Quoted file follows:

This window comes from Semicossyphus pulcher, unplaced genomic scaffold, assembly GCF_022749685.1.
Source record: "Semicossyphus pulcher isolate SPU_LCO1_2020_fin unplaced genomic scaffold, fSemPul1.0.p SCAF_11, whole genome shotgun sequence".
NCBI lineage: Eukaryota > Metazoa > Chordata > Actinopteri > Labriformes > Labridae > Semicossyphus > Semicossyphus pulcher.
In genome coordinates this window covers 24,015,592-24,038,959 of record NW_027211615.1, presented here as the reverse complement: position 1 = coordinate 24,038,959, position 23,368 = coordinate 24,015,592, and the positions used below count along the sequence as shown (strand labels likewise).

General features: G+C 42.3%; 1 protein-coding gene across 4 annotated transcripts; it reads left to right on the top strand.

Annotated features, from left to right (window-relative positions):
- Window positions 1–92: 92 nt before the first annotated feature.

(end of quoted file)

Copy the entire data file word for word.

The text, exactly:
This window comes from Semicossyphus pulcher, unplaced genomic scaffold, assembly GCF_022749685.1.
Source record: "Semicossyphus pulcher isolate SPU_LCO1_2020_fin unplaced genomic scaffold, fSemPul1.0.p SCAF_11, whole genome shotgun sequence".
NCBI lineage: Eukaryota > Metazoa > Chordata > Actinopteri > Labriformes > Labridae > Semicossyphus > Semicossyphus pulcher.
In genome coordinates this window covers 24,015,592-24,038,959 of record NW_027211615.1, presented here as the reverse complement: position 1 = coordinate 24,038,959, position 23,368 = coordinate 24,015,592, and the positions used below count along the sequence as shown (strand labels likewise).

General features: G+C 42.3%; 1 protein-coding gene across 4 annotated transcripts; it reads left to right on the top strand.

Annotated features, from left to right (window-relative positions):
- Window positions 1–92: 92 nt before the first annotated feature.